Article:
Sooner or later, your vehicle will end
up stuck in a mud hole or hung up on a rock during a wilderness
road trip. Naturally, your cell phone will be out of range
Since help will likely be miles away, it's
wise to plan ahead and stow some essential woods tools in
your vehicle before your next road trip. In addition, always
let a responsible person know where you're going and when
you plan to return.
A spade or round-point shovel will allow
you to do some serious digging as well as fill in ruts and
holes. Sharpen the blade with a file so it will be easy to
dig with as well as chop roots with. A shovel with a long,
sturdy handle is the best since if affords better leverage
when prying. It can also reach further under a vehicle.
In the winter, carry a large snow shovel.
Carry a large, 36-inch bow saw for removing
trees that block your route. A saw can also help you improvise
a corduroy road in swampy areas. To prevent accidents, always
use a scabbard to protect an exposed saw blade.
For chopping, splitting, and de-limbing
trees, carry a good-quality axe with a 3.5-pound head. The
hammerhead on a single-bit-style axe is useful for heavy-duty
pounding. Many wilderness travelers favor the Hudson Bay axe
with it's lighter, single-bit head. Like the saw, protect
the business end of the axe with an edge guard or leather
sheath. A light coating of oil will prevent it from rusting.
A portable, hand-operated, steel- or cast-iron-framed
winch can snatch a vehicle from a mud hole with surprising
ease. One of the best come-a-long units on the market is the
two-ton-capacity "More Power Puller" manufactured
by the Wyeth-Scott Company (www.wyeth-scott.com). Their best
model for wilderness use comes with 35 feet of flexible wire
rope and a pulley block. The one I bought 30 years ago is
still pulling strong and it's paid for itself many times over.
High tension winching can be dangerous,
so be careful. Always wear gloves and safety glasses, and
make sure every component of the winch setup, from the anchor
points at both ends, to the cables, chains, straps, and connectors
in-between, are adequately rated. If a tree is used as an
anchor point, always use a nylon strap around it. Don't wrap
a cable or chain around a tree as it will injure or kill it.
Sold under a variety of names including
"Hi-Lift" (www.hi-lift.com), "Handyman,"
and "Jack-All," these long, stout jacks are essential
for lifting a vehicle that's hung up on a rock or stump, or
that's broken through the wooden deck of an aging bridge.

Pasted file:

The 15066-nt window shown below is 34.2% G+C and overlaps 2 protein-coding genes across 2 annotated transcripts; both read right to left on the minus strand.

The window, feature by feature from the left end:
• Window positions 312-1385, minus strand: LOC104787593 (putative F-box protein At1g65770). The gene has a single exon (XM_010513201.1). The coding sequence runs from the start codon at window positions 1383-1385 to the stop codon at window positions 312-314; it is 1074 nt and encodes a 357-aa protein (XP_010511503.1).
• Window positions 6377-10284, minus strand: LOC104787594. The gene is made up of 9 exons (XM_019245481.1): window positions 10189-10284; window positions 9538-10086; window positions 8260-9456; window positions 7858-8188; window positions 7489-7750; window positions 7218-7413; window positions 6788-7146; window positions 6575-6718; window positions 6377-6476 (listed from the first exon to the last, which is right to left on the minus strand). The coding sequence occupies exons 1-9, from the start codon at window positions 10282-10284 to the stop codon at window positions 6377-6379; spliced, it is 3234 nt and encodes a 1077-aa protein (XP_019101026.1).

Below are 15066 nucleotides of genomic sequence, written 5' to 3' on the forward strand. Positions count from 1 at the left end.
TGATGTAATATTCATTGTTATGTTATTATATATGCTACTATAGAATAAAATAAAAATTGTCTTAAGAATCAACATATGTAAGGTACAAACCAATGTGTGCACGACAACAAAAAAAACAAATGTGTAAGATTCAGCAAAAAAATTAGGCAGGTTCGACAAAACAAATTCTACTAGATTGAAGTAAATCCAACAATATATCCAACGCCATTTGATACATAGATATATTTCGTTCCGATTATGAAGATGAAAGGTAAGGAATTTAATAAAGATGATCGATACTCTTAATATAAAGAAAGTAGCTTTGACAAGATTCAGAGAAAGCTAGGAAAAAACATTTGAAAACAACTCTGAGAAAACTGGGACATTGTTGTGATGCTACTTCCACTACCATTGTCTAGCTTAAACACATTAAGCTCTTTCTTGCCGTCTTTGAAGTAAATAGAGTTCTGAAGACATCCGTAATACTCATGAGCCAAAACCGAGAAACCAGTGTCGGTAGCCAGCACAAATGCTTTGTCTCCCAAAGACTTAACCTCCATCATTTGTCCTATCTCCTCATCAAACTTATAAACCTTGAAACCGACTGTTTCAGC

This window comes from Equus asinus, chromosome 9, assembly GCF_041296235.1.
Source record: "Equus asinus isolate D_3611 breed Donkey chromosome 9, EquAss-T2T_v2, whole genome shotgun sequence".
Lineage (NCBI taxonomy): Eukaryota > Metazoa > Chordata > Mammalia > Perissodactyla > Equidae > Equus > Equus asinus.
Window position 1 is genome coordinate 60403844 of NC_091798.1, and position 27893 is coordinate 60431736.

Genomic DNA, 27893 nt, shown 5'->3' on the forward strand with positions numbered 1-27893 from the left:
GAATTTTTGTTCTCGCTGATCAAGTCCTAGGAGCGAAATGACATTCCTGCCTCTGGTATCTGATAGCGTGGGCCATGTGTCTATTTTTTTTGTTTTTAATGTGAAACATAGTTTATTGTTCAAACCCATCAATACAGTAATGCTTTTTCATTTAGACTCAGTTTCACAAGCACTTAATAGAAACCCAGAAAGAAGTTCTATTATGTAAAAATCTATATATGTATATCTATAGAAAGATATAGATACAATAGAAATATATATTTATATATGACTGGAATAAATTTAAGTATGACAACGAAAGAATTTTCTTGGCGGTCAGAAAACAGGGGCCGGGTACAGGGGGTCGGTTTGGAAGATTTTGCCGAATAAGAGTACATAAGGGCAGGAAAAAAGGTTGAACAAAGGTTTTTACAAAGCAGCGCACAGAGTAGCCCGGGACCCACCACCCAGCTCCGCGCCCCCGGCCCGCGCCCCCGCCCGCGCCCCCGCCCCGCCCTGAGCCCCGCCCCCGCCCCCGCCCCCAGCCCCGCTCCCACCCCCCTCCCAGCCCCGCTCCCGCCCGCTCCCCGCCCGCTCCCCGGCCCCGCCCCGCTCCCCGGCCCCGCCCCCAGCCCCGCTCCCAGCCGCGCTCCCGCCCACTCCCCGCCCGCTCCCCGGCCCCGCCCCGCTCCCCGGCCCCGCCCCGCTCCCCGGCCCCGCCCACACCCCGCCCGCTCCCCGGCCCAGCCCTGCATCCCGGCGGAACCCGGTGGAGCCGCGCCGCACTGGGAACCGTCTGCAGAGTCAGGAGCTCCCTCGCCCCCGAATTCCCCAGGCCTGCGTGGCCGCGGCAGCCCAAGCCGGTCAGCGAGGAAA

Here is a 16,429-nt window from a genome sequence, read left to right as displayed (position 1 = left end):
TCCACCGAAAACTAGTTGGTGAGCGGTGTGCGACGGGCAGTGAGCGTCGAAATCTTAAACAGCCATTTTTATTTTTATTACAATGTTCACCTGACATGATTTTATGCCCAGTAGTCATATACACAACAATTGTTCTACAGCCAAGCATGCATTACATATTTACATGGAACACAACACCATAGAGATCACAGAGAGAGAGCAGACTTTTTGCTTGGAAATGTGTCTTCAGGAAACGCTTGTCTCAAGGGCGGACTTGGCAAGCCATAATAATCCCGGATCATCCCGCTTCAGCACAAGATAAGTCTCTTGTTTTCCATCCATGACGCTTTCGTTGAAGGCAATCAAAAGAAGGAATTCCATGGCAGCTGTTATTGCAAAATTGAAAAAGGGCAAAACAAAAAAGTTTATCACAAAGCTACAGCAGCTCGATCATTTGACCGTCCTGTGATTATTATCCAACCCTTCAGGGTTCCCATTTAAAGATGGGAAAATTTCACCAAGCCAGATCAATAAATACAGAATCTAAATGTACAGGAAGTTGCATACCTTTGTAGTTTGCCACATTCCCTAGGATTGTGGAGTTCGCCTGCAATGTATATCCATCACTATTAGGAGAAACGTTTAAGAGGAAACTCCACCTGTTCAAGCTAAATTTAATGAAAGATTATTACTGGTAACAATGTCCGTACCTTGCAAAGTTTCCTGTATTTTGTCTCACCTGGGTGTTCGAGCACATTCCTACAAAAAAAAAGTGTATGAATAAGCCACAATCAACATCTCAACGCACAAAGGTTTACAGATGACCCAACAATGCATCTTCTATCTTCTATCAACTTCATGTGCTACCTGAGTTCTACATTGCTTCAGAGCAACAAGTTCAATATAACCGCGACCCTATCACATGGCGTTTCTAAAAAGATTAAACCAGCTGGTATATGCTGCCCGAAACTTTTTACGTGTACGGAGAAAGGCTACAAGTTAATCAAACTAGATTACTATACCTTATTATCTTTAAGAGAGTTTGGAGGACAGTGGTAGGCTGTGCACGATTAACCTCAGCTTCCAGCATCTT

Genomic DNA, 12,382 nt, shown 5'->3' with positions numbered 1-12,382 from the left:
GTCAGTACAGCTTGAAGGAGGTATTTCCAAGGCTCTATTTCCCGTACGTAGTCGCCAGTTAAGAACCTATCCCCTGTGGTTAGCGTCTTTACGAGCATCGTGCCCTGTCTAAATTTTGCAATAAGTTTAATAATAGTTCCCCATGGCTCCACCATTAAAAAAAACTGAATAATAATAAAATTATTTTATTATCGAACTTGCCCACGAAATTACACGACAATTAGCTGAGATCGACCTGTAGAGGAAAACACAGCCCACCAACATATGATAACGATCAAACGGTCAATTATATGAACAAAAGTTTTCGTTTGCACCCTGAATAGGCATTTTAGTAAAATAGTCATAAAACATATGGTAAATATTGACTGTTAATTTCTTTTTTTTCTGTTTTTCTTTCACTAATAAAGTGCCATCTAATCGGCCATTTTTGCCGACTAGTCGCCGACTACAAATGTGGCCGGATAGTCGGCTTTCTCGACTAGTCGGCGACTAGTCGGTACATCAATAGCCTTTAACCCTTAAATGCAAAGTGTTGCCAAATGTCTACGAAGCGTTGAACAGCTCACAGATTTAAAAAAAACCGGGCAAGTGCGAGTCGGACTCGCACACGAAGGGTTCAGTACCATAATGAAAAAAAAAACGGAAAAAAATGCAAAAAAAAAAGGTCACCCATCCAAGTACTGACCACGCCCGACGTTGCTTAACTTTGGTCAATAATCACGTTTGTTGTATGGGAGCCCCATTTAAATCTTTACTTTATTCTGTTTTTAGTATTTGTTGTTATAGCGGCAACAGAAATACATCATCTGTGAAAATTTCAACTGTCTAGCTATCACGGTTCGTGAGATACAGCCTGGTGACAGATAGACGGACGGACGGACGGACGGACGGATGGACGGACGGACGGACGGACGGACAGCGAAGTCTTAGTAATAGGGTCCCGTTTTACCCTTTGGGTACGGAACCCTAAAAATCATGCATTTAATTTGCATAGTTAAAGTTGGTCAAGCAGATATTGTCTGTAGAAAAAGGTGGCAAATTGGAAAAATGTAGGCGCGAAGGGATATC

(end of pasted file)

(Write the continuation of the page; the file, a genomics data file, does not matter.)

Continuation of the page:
The most useful models can lift a 7,000-pound load over four
feet. A thick, flat block of wood makes a good base in muddy
areas. Most of these heavy-duty jacks are designed to double
as strong, in-line winches too. I never stray very far from
a paved road without mine.
For maximum flexibility, carry an assortment
of 10- to 20-foot-long, heavy-duty cables, chains, and tow
straps. The more the better since, in certain situations,
your vehicle may be located a good distance from a suitable
Keep a well-stocked, oversize day pack
in your vehicle in case you are forced to spend the night
or have to walk out. Your day pack should contain a sturdy
knife, matches, fire starters, candle, flashlight with spare
batteries, basic first-aid kit, compass, map, whistle, warm
clothing, rain gear, water bottle, small cook pot, long-lasting
snacks, small PVC tarp, and 100 feet of tarp-rigging rope.
In cold weather, stow a sleeping bag in your vehicle too.
Check to make sure your vehicle has a full-size
spare tire, which is properly inflated, and an appropriately-sized
lug-nut wrench. Carrying a tire inflation device is a good
Carry a set of long, battery jumper cables
and a portable, jump-starter battery pack (many of these new
units inflate tires, have a built-in light, and can even power
low-amperage, 110-volt devices).
Last, but not least, stock a small toolbox
with an assortment of common tools and parts, including duct
tape, bailing wire, etc.
If your local auto parts dealer, hardware
store, or sporting goods outlet don't have what you're looking
for, check with one of the following vendors: Ben Meadows
Company (1-800-241-6401, http://www.benmeadows.com),
Forestry Suppliers, Inc. (1-800-647-5368, http://www.forestry-suppliers.com),
J.C. Whitney (1-800-529-4486, http://www.jcwhitney.com),
Cabela's (1-800-237-4444, http://www.cabelas.com),
and Campmor (1-800-226-7667, http://www.campmor.com).
With a little forethought and planning
before your next wilderness road trip, you can prevent an
adventure from becoming a survival situation.
See you in the bush.